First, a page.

This post was catalyzed by “At what size do companies stop being creative?” on www.joyofhumancapital.com
I see small companies launch in a burst of creativity, then slowly lose their creative edge over time. How about you? Tell me about you and your company’s creativity.
My clients are small business owners – from a handful to a hundred employees. Run by the owner, who is often the founder as well. As I look around at the people I’ve worked with (including myself) here’s what I see.
First, two observations:
1. Creativity comes in many flavors. Not just the “creative industry” like ad agencies. Also creative business concepts, product dev, designs; creative marketing campaigns, merchandizing, or product selection; creative distribution or service packaging or customer service; creative team building or organization structure; creative pricing or financing.
2. Creativity comes in all sizes, and so does failure of creativity.
CREATIVITY KILLERS FOR SMALL BUSINESS OWNERS
• Lack of support. Nobody is pushing her/him to take the creative leap, or problem solving how to overcome the hurdles . . . No-one following behind, handling the details, executing the vision.
• They get dragged out of creativity by the demands of running the business day to day. This has a lot to do with their own management style. “ I can’t find good people that I can trust.” “I got into this business to do what I love; now I spend all my time as a damn manager.”
• Lack of help. Owner continually pulled back down into lower-level tasks, can’t focus on creativity, vision, strategy.
• Lack of systems, relying on seat-of-pants management. Thus their franticness quotient increases exponentially with growth.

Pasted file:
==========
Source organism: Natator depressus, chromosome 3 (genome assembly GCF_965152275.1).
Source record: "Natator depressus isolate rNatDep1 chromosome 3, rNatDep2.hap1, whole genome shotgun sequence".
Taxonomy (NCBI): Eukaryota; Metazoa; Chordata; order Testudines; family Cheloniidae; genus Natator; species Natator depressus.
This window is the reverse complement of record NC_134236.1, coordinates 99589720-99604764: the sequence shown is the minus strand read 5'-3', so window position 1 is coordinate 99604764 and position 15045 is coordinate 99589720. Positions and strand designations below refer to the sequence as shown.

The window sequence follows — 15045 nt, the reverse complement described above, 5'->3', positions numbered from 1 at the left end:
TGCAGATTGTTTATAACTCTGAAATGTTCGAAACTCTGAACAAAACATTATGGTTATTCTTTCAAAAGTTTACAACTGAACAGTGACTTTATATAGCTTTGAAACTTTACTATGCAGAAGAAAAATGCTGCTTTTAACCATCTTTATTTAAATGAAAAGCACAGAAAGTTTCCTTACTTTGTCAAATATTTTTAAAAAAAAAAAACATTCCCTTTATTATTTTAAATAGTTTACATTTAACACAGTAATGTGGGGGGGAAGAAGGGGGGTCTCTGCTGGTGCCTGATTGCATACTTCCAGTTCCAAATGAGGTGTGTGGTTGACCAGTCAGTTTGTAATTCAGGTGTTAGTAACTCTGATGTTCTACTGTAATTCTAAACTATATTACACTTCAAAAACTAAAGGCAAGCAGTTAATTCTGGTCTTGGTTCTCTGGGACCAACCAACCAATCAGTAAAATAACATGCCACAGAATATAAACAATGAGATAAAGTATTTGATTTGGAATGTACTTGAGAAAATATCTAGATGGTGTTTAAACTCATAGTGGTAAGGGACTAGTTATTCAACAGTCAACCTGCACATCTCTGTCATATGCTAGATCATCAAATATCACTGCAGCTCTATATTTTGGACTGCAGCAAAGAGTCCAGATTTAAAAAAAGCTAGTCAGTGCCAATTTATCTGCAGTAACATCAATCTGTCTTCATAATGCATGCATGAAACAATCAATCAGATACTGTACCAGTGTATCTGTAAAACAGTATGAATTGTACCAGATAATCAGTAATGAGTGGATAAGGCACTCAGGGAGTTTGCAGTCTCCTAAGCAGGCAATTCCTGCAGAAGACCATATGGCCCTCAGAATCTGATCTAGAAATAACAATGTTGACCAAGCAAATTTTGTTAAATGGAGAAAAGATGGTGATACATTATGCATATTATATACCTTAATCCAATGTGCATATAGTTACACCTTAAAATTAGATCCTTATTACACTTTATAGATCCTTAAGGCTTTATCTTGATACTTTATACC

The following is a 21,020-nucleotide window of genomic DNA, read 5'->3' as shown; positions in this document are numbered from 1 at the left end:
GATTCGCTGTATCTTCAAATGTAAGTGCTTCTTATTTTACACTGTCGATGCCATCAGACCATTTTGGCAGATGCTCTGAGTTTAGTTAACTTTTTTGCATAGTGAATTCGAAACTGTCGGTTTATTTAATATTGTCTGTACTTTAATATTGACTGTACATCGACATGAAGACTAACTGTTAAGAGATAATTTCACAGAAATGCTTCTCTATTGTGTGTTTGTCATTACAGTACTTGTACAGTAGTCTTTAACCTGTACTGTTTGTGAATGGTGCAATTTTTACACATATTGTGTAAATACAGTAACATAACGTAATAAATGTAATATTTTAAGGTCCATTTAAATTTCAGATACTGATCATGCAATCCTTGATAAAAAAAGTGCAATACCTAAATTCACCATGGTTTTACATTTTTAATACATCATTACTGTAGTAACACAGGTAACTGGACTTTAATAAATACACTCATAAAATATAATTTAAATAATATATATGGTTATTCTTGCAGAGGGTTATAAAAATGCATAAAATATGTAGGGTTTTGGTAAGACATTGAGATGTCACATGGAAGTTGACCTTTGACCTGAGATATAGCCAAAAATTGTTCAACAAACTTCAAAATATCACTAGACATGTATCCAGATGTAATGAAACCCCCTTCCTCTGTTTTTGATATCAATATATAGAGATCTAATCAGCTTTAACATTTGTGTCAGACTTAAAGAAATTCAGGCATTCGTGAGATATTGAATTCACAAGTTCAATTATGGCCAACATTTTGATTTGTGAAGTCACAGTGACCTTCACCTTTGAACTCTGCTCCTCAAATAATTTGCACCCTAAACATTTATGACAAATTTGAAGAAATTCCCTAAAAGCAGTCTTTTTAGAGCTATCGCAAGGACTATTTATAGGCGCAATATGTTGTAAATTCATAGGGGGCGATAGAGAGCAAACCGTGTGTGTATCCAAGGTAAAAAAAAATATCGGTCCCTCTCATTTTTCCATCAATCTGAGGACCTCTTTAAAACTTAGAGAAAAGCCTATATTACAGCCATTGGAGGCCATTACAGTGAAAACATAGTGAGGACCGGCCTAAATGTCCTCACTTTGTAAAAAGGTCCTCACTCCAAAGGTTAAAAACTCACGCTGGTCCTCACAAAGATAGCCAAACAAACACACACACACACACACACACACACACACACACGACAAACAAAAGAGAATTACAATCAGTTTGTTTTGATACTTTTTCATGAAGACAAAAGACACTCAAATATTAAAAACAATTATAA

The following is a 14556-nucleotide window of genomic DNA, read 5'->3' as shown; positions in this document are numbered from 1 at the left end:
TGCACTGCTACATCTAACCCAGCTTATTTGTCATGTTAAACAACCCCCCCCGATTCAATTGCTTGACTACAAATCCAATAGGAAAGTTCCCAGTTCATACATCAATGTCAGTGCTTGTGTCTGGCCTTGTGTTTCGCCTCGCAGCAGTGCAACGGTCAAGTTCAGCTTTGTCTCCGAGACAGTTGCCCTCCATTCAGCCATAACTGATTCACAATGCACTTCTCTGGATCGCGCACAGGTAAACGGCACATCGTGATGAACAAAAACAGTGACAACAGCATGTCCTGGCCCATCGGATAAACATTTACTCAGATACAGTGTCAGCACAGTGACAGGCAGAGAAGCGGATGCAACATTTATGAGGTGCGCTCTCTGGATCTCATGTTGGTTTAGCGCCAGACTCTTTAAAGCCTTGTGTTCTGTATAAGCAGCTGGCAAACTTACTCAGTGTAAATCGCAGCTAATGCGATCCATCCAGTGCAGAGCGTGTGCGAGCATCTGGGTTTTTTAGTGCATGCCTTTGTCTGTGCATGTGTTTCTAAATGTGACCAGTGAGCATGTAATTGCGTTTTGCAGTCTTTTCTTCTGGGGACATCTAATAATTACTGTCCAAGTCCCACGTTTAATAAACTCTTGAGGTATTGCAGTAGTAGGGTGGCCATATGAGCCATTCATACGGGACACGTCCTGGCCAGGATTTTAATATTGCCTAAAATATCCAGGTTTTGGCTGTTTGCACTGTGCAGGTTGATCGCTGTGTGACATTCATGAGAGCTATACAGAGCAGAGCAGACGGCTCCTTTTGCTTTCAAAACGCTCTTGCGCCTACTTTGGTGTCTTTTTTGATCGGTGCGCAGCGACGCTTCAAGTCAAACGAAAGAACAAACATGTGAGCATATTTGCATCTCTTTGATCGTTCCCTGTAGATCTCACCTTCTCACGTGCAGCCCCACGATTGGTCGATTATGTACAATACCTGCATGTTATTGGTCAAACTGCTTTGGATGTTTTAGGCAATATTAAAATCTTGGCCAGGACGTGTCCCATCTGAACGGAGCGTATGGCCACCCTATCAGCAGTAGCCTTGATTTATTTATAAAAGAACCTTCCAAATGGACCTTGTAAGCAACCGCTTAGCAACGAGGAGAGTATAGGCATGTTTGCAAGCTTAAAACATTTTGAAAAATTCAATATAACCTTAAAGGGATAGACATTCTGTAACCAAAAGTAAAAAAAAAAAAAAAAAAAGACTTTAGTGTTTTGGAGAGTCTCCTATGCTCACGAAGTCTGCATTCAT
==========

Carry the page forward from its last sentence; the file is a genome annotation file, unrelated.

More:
• Ill-fitting systems. E.g., accounting systems that don’t give needed performance information to the owner.
• Constraining systems. Too much “by the book” or “bean counter mentality.” Of course the owner has put these into place, but then starts believing in them.
• Failure of vision. Creative owner gets beaten down, burned out . . . Has one good idea, and sticks with it long after the window of opportunity has slammed shut . . . Fear of taking the needed next step. “Tried that, got beaten down, it didn’t work, now I’m gun shy.”
• Gets out of touch. Drifts into an eddy out of the current of new ideas and technologies. This can be related to age, but there are many creative codgers out there.
• Gets too comfortable. The balance between work and life tips toward Maui.
• Physical/mental impairment. Alas, this eventually catches up with us. If you’re smart, you’ll go out at the top, handing the creative reins over to the young whippersnapper you’ve groomed.
Can you add to this list? And how did you overcome this hurdle?